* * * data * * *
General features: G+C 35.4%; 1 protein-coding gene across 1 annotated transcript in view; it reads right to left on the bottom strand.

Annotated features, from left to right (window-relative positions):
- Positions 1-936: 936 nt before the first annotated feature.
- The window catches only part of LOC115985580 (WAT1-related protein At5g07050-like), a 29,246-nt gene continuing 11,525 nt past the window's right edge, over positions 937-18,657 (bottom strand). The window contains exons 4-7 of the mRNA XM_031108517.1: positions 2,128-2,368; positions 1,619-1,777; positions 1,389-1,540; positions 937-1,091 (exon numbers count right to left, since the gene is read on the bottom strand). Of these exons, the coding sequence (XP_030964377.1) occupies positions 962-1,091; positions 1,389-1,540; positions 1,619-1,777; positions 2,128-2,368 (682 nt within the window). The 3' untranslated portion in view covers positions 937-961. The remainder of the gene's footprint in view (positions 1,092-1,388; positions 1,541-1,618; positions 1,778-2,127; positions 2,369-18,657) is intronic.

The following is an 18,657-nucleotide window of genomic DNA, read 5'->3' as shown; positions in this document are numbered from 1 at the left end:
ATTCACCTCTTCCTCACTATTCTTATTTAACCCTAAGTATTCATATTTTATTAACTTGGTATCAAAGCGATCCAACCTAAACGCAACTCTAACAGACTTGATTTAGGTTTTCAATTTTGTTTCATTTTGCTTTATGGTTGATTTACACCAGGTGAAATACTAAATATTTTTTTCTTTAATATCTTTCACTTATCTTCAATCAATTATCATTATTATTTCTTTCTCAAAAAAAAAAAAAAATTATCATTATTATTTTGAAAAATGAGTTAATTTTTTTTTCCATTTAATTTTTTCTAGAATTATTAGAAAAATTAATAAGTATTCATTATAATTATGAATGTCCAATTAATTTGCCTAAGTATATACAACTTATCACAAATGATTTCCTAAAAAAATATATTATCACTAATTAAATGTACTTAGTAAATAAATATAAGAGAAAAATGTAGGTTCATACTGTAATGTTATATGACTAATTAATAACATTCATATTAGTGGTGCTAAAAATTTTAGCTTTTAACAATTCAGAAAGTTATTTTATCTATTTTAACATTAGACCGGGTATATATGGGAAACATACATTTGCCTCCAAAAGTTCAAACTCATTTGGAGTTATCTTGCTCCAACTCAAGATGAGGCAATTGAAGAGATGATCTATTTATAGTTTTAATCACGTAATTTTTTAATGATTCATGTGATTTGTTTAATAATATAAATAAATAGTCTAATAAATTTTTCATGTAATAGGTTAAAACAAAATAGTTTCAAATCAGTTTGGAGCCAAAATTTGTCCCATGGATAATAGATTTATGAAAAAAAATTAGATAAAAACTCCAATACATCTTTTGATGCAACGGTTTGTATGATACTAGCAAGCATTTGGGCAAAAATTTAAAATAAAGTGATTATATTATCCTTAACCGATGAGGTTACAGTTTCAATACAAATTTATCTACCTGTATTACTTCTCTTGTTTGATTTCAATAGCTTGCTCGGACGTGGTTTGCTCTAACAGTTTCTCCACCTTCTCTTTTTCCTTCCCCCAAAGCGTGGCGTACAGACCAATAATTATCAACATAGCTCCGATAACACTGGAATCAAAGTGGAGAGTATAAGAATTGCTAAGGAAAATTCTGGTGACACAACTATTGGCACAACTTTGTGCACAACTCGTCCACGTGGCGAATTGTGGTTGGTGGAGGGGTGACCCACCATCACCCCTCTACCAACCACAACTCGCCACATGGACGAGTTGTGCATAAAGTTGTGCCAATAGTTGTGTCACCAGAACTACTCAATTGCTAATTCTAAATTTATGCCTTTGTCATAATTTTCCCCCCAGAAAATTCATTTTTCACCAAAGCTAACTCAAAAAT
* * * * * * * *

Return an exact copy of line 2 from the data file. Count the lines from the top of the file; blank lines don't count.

Annotated features, from left to right (window-relative positions):